A major contribution to the history of Parliament, to medieval English history, and to the study of the English constitution. ENGLISH HISTORICAL REVIEWThe rolls of parliament were the official records of the meetings of the English parliament from the reign of Edward I (1272-1307) until the reign of Henry VII (1485-1509), after which they were superseded by the journals of the lords, and, somewhat later, the commons.
This volume covers the first nine years of the minority of Henry VI, which saw seven parliaments. This high frequency is linked to the fact that Henry was only nine months old when he became king in 1422. The rolls of this period have much of interest on how government functioned during a minority. Parliament became a crucial cog in the wheel of collective and conciliar rule, and also had to deal with disputes between Henry's advisers. Also interesting is the transition from the regime of Henry V to that of his son. The roll for the 1423 assembly includes the inventory of Henry V's moveable goods as dealt with by his executors. That for the 1429 meeting, during which the coronation occurred and a royal visit to France was planned, saw many significant common petitions, including that concerning the electorate of the 40s freeholder.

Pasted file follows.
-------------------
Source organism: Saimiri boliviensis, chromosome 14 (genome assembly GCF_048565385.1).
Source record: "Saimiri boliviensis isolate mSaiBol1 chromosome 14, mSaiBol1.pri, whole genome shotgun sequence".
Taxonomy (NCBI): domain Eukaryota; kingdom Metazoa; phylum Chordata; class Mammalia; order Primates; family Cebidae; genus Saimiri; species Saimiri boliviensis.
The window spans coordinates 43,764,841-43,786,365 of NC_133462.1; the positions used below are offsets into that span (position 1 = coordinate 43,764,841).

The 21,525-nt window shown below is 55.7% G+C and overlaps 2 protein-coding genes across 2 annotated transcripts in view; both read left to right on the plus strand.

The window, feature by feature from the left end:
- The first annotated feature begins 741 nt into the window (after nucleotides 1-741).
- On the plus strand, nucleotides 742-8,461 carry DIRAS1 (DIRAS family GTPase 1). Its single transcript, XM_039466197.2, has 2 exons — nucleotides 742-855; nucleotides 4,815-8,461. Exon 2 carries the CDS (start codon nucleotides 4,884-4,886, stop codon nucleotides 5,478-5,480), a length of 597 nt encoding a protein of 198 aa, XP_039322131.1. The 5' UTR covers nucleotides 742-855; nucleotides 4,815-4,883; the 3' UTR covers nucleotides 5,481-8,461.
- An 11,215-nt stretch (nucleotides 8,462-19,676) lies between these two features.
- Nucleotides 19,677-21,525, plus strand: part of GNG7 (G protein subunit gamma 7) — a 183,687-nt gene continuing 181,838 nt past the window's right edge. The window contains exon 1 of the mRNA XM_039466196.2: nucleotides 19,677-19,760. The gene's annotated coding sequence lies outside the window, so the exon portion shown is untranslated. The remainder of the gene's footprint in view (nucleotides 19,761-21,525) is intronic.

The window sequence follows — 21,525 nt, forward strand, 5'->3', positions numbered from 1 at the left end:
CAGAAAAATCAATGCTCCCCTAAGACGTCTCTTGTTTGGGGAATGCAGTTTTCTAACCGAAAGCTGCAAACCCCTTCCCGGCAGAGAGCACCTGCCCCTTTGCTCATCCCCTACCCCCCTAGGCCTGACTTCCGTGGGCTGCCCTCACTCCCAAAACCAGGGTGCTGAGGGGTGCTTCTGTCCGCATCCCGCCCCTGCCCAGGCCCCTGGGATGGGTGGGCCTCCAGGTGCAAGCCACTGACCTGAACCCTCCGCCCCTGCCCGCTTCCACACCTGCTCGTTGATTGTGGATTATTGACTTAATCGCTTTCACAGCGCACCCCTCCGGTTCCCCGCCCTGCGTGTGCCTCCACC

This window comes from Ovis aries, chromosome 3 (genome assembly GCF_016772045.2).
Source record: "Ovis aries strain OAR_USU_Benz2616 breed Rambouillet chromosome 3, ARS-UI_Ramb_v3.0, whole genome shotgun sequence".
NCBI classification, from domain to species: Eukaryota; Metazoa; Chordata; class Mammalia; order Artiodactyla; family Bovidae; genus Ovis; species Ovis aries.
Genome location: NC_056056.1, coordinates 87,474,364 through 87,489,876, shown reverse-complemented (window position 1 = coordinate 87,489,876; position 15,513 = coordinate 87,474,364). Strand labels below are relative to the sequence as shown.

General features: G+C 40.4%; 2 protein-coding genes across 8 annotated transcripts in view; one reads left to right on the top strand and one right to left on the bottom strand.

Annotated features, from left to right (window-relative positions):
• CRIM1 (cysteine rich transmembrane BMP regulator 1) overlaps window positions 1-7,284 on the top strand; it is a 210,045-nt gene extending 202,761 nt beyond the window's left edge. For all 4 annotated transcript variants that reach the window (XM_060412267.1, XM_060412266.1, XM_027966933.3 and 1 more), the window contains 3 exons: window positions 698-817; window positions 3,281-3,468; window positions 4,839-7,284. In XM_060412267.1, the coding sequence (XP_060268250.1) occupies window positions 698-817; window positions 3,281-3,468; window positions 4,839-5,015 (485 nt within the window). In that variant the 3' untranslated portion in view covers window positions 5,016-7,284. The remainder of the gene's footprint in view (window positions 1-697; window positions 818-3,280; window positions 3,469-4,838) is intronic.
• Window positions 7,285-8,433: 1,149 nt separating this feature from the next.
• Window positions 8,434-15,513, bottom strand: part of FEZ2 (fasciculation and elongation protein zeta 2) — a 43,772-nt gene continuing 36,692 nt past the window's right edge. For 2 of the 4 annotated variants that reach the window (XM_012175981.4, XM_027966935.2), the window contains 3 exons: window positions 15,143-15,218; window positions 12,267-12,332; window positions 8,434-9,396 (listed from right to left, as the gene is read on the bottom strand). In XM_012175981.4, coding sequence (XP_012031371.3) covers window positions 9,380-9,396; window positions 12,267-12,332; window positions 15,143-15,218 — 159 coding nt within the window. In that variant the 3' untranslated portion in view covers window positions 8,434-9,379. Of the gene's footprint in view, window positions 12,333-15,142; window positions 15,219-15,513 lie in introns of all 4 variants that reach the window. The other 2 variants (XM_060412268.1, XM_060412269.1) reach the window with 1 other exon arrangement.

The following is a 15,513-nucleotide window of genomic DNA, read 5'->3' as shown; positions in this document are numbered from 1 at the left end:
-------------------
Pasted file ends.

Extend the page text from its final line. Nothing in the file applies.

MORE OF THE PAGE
The rolls from the period are reproduced in their entirely, complented by a full translation of all the texts from the three languages used by the medieval clerks (Latin, Anglo-Norman and Middle English).
Anne Curry is Professor of History and Dean of the Faculty of Humanities, University of Southampton
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